Sunday, April 3, 2011

Seasons of the Church (Part V): Lent

I began this post a couple weeks ago but it is still relevant so I will continue:

Here we are in Lent, the 40 day period between Ash Wednesday and Easter.  Church decorations are shrouded in purple or taken away altogether, and people consider what to give up or take on for Lent.

But what is the point of lent?  Certainly there are many scriptural examples of 40 periods of time (Genesis 6-8,Exodus 24:12-14, 1 Kings 19:1-12, Matt 4:1-11 to name a few).  I like how Ireton, in her book The Circle of Seasons, puts it:
We can be raised to new life only if we have first died to the old one.  That is the challenge - and the gift - of Lent. (73)

At the beginning of this season I heard a helpful reflection on Lent and Jesus' 40 day time in the desert.  The pastor talked about each of Jesus' temptations in turn.  See Matthew's account below if you need to refresh yourself.  It is interesting to note that in each of the temptations, Jesus was in some way offered a shortcut - whether instant food or power - Jesus was tempted away from the hard path he would follow.

In many ways that is how Lent - and the aspect of our spirituality that it focuses on  - is for us too.  When we are tempted to think that life should be easy, we are reminded that there are no shortcuts.  There is no quick way to righteousness, to loving God with all of our being.  There is only the way of Christ.  Certainly his way is enough - in fact it is more than enough; it is the best way.  The temptations to seek shortcuts are real, and in our weariness we can find ourselves longing for them.  May we learn to fix our eyes on Christ, who understands even this and is the all-powerful one who is surely strong to help us.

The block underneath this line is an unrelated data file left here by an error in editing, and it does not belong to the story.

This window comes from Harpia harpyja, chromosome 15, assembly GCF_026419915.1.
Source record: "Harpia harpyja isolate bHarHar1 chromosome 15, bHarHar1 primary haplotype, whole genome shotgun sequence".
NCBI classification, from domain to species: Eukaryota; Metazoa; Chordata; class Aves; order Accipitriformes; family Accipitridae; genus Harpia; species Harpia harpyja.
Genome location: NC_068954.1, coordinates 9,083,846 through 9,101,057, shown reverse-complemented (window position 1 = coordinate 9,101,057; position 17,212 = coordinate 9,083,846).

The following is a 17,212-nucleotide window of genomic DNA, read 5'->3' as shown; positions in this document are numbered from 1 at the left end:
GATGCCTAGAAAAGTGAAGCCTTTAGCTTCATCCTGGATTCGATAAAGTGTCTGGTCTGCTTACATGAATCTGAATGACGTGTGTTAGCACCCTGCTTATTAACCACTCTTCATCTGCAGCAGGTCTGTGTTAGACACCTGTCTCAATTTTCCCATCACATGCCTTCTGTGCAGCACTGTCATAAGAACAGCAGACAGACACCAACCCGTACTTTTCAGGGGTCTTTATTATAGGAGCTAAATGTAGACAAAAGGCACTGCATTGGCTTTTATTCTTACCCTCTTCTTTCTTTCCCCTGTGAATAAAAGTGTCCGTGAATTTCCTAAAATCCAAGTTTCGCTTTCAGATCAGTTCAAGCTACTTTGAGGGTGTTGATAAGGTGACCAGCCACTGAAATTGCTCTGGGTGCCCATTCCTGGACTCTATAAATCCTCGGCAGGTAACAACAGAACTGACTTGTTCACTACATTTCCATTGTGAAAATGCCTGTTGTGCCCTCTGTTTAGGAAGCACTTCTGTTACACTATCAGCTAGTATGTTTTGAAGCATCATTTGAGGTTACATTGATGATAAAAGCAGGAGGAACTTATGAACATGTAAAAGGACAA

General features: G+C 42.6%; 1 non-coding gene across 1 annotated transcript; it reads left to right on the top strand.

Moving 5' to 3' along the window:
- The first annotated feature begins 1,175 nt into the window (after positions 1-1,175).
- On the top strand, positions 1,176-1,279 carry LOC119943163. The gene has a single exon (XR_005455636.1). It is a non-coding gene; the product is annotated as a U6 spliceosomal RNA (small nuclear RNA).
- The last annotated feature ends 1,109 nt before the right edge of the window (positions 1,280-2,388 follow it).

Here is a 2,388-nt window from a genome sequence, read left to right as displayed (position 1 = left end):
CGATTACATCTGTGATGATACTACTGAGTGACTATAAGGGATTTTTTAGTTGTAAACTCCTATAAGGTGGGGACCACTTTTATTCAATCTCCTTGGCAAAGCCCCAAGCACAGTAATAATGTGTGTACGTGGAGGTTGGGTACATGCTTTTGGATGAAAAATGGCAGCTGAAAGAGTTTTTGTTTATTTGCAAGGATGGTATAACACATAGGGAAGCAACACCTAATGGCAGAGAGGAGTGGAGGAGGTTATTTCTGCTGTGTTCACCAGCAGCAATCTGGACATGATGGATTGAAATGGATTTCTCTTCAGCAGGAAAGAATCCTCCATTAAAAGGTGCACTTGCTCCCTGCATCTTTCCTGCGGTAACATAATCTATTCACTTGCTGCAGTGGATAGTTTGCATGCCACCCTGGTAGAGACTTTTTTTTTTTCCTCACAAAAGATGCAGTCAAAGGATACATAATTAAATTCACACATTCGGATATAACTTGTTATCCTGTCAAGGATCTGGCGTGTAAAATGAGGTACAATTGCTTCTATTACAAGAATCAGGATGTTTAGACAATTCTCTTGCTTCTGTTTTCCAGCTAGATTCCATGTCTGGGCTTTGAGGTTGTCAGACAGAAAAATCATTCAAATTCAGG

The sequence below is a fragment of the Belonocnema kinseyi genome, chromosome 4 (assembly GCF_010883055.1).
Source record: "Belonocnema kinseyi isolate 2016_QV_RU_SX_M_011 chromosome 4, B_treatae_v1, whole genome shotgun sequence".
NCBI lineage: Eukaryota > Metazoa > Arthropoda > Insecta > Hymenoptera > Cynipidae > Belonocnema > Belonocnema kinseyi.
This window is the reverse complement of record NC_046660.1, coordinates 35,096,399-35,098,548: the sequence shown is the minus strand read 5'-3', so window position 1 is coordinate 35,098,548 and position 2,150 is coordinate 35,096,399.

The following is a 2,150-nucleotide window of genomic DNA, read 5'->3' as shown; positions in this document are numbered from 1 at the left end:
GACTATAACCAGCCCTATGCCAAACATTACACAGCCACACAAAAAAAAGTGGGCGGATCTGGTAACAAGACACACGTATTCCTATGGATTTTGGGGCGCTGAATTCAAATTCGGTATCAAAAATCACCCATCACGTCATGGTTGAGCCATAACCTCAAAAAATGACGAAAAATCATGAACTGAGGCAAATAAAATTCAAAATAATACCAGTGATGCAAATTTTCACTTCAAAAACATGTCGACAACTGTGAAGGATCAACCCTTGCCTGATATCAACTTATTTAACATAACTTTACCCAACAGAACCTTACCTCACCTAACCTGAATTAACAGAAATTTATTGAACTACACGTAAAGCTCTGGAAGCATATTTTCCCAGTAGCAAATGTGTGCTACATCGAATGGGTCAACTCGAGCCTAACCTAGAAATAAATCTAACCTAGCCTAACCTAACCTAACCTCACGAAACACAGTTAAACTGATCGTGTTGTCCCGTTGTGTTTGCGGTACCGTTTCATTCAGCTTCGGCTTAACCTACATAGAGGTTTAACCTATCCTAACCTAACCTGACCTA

Then Jesus was led by the Spirit into the wilderness to be tempted by the devil. After fasting forty days and forty nights, he was hungry. The tempter came to him and said, “If you are the Son of God, tell these stones to become bread.”
  Jesus answered, “It is written: ‘Man shall not live on bread alone, but on every word that comes from the mouth of God.’”
  Then the devil took him to the holy city and had him stand on the highest point of the temple. “If you are the Son of God,” he said, “throw yourself down. For it is written:
   “‘He will command his angels concerning you,
   and they will lift you up in their hands,
   so that you will not strike your foot against a stone.’”
  Jesus answered him, “It is also written: ‘Do not put the Lord your God to the test.’”
  Again, the devil took him to a very high mountain and showed him all the kingdoms of the world and their splendor. “All this I will give you,” he said, “if you will bow down and worship me.”
  Jesus said to him, “Away from me, Satan! For it is written: ‘Worship the Lord your God, and serve him only.’”
  Then the devil left him, and angels came and attended him. (Matthew 4:1-11, New International Version, ©2011)

1 comment:

  1. I have not been completely keeping my Lenten fast. I also have not been entirely nice to people who suspiciously comment that it's "a very catholic thing." But it occured to me that it's not supposed to be easy. I suppose I thought denying myself would be, somehow. (I already knew that being patient with people who I find close-minded and ignorant was hard.) I heard someone describe another person as exemplifiying Christ-likeness more than anyone else she knew. And my heart said "that's what I want to be. This isn't about me, it's about Jesus." I think this little Lent is practice for a Lenten life.